Our participants were all socioeconomically disadvantaged, which may explain the types of barriers they identified, although the absence of a comparison group of more economically advantaged patients limits our ability to say that findings were specific to economic disadvantage. Logistical barriers, especially those that reflected a lack of resources, were key for these participants. Not surprisingly, barriers involving time and travel affected CBT adherence but not medication adherence. Medication adherence was often influenced by the existence of comorbid disorders for which patients were already taking medications, which prompted concerns about combining them with those prescribed for panic disorder. These data are also consistent with the hypothesis that many patients engage in an implicit cost-benefit analysis in which beliefs about the necessity of their various medications are weighed against concerns about the potential adverse effects of taking them (25).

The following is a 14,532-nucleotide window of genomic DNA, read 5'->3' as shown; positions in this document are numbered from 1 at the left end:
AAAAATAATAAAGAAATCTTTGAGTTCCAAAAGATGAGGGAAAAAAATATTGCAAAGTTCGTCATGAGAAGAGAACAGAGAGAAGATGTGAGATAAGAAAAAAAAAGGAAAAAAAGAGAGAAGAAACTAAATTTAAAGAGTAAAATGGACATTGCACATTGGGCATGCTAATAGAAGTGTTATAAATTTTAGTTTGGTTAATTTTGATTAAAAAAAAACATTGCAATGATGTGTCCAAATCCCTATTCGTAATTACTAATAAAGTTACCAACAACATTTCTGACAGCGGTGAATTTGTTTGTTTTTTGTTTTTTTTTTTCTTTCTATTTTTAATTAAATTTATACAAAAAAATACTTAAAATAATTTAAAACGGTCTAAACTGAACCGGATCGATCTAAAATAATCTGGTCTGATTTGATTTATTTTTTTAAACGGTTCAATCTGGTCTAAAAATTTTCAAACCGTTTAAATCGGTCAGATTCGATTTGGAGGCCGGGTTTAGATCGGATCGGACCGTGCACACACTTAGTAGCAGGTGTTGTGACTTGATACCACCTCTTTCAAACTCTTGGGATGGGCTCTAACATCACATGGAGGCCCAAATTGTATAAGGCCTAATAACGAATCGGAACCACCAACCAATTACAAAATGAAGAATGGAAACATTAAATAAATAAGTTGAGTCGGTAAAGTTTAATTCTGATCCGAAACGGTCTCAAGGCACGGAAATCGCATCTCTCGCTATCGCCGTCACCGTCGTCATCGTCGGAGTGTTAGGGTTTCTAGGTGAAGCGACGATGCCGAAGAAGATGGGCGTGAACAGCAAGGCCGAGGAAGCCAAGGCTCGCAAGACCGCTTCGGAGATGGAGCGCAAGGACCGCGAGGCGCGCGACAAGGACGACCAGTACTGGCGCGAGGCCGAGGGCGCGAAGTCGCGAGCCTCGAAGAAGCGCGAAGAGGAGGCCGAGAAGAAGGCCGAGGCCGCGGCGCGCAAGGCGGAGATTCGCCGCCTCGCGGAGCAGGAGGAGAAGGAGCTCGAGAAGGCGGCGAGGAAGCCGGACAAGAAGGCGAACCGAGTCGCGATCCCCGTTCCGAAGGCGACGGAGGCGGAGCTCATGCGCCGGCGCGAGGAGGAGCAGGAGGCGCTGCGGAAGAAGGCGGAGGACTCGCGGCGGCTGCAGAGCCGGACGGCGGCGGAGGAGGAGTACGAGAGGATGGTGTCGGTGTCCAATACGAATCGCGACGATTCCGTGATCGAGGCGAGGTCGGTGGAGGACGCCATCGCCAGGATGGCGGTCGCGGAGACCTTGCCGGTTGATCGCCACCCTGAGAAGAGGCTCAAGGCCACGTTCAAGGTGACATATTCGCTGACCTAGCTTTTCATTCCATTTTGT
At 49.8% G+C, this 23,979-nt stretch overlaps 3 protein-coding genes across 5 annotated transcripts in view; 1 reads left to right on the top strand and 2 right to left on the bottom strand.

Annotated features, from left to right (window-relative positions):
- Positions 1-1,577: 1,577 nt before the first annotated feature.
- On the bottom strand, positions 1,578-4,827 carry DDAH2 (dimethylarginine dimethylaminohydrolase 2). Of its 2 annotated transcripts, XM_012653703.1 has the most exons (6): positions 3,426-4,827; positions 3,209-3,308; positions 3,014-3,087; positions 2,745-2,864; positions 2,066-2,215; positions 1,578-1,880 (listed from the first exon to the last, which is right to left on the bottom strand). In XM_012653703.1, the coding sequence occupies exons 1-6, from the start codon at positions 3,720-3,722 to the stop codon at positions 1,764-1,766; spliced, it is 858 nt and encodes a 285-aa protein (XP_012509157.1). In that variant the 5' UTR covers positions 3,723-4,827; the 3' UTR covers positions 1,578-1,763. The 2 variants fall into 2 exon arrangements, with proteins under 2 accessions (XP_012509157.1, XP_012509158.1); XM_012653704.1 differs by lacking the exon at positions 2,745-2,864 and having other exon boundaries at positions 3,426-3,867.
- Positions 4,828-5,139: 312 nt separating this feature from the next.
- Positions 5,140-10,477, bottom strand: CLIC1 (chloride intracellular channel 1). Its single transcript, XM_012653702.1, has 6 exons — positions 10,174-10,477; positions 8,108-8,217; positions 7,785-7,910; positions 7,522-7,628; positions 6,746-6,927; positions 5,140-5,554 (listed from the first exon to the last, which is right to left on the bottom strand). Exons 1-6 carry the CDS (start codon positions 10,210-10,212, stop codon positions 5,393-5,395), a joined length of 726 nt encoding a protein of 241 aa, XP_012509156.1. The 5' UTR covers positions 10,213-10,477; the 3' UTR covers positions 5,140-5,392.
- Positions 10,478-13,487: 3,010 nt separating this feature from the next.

This study has a number of limitations. First, aspects intrinsic to the study design limit our ability to discriminate effects or assign them to specific factors. We cannot separate factors related to nonadherence to medication versus nonadherence to CBT because two-thirds of the sample were adherent or nonadherent to both. Participants' open-ended responses did not allow separation of logistic from other barriers and did not allow determination of whether some transportation difficulties were due to phobic avoidance rather than logistical barriers. Second, the sample cannot be considered to represent the population of interest because it was a convenience sample of those who agreed to participate in the study after being selected. Furthermore, as participants in a randomized trial, these patients received extra support to maximize treatment engagement, and so nonadherent participants likely represented the extremes of nonadherence.